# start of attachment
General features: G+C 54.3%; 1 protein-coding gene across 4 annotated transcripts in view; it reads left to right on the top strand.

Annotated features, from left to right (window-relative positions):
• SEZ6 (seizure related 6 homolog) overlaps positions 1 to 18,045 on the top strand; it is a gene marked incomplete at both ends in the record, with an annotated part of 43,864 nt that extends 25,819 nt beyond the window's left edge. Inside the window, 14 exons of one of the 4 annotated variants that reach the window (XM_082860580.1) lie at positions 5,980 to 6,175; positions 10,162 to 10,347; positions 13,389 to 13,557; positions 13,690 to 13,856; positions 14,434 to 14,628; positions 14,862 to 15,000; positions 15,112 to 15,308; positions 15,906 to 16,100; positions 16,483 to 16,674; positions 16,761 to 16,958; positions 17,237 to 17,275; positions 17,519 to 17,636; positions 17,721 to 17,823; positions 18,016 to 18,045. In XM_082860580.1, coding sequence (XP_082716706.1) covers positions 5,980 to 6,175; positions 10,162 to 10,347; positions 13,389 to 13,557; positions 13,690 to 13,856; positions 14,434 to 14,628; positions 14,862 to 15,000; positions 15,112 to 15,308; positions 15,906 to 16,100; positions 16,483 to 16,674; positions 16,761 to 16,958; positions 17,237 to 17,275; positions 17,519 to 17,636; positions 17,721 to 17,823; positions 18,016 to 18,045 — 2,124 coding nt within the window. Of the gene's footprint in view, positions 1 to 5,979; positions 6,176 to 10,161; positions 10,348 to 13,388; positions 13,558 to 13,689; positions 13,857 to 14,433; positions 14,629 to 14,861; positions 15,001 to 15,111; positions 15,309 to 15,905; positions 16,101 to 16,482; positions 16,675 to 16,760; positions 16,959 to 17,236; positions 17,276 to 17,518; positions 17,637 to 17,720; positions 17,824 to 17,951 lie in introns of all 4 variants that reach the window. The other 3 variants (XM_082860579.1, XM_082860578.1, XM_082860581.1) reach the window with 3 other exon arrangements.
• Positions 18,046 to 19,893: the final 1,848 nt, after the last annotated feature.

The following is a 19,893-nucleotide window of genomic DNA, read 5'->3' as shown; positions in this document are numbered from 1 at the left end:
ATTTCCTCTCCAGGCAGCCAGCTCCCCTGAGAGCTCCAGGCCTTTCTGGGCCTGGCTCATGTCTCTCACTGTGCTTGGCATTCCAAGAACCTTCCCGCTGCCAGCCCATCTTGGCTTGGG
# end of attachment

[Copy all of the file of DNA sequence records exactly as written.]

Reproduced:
General features: G+C 54.3%; 1 protein-coding gene across 4 annotated transcripts in view; it reads left to right on the top strand.

Annotated features, from left to right (window-relative positions):
• SEZ6 (seizure related 6 homolog) overlaps positions 1 to 18,045 on the top strand; it is a gene marked incomplete at both ends in the record, with an annotated part of 43,864 nt that extends 25,819 nt beyond the window's left edge. Inside the window, 14 exons of one of the 4 annotated variants that reach the window (XM_082860580.1) lie at positions 5,980 to 6,175; positions 10,162 to 10,347; positions 13,389 to 13,557; positions 13,690 to 13,856; positions 14,434 to 14,628; positions 14,862 to 15,000; positions 15,112 to 15,308; positions 15,906 to 16,100; positions 16,483 to 16,674; positions 16,761 to 16,958; positions 17,237 to 17,275; positions 17,519 to 17,636; positions 17,721 to 17,823; positions 18,016 to 18,045. In XM_082860580.1, coding sequence (XP_082716706.1) covers positions 5,980 to 6,175; positions 10,162 to 10,347; positions 13,389 to 13,557; positions 13,690 to 13,856; positions 14,434 to 14,628; positions 14,862 to 15,000; positions 15,112 to 15,308; positions 15,906 to 16,100; positions 16,483 to 16,674; positions 16,761 to 16,958; positions 17,237 to 17,275; positions 17,519 to 17,636; positions 17,721 to 17,823; positions 18,016 to 18,045 — 2,124 coding nt within the window. Of the gene's footprint in view, positions 1 to 5,979; positions 6,176 to 10,161; positions 10,348 to 13,388; positions 13,558 to 13,689; positions 13,857 to 14,433; positions 14,629 to 14,861; positions 15,001 to 15,111; positions 15,309 to 15,905; positions 16,101 to 16,482; positions 16,675 to 16,760; positions 16,959 to 17,236; positions 17,276 to 17,518; positions 17,637 to 17,720; positions 17,824 to 17,951 lie in introns of all 4 variants that reach the window. The other 3 variants (XM_082860579.1, XM_082860578.1, XM_082860581.1) reach the window with 3 other exon arrangements.
• Positions 18,046 to 19,893: the final 1,848 nt, after the last annotated feature.

The following is a 19,893-nucleotide window of genomic DNA, read 5'->3' as shown; positions in this document are numbered from 1 at the left end:
ATTTCCTCTCCAGGCAGCCAGCTCCCCTGAGAGCTCCAGGCCTTTCTGGGCCTGGCTCATGTCTCTCACTGTGCTTGGCATTCCAAGAACCTTCCCGCTGCCAGCCCATCTTGGCTTGGG